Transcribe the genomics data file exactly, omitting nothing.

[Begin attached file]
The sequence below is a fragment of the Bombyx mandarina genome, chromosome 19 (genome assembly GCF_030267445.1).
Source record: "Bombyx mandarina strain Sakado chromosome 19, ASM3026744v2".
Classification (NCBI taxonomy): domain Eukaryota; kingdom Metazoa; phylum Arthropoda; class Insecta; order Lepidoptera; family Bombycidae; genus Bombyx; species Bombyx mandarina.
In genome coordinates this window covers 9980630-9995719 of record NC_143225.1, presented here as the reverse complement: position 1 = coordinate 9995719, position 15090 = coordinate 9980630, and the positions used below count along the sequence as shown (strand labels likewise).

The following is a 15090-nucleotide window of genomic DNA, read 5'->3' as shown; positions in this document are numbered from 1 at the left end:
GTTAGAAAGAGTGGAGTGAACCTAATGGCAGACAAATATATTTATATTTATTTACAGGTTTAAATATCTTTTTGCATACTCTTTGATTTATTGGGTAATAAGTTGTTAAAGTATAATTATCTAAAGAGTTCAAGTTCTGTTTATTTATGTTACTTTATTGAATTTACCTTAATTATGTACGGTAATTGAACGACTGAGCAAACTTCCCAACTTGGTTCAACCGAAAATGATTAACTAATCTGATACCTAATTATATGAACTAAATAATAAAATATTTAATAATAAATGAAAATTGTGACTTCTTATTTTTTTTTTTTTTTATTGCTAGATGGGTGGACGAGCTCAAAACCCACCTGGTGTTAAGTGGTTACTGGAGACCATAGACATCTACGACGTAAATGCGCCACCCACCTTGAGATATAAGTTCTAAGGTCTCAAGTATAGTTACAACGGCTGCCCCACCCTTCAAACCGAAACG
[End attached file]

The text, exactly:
The sequence below is a fragment of the Bombyx mandarina genome, chromosome 19 (genome assembly GCF_030267445.1).
Source record: "Bombyx mandarina strain Sakado chromosome 19, ASM3026744v2".
Classification (NCBI taxonomy): domain Eukaryota; kingdom Metazoa; phylum Arthropoda; class Insecta; order Lepidoptera; family Bombycidae; genus Bombyx; species Bombyx mandarina.
In genome coordinates this window covers 9980630-9995719 of record NC_143225.1, presented here as the reverse complement: position 1 = coordinate 9995719, position 15090 = coordinate 9980630, and the positions used below count along the sequence as shown (strand labels likewise).

The following is a 15090-nucleotide window of genomic DNA, read 5'->3' as shown; positions in this document are numbered from 1 at the left end:
GTTAGAAAGAGTGGAGTGAACCTAATGGCAGACAAATATATTTATATTTATTTACAGGTTTAAATATCTTTTTGCATACTCTTTGATTTATTGGGTAATAAGTTGTTAAAGTATAATTATCTAAAGAGTTCAAGTTCTGTTTATTTATGTTACTTTATTGAATTTACCTTAATTATGTACGGTAATTGAACGACTGAGCAAACTTCCCAACTTGGTTCAACCGAAAATGATTAACTAATCTGATACCTAATTATATGAACTAAATAATAAAATATTTAATAATAAATGAAAATTGTGACTTCTTATTTTTTTTTTTTTTTATTGCTAGATGGGTGGACGAGCTCAAAACCCACCTGGTGTTAAGTGGTTACTGGAGACCATAGACATCTACGACGTAAATGCGCCACCCACCTTGAGATATAAGTTCTAAGGTCTCAAGTATAGTTACAACGGCTGCCCCACCCTTCAAACCGAAACG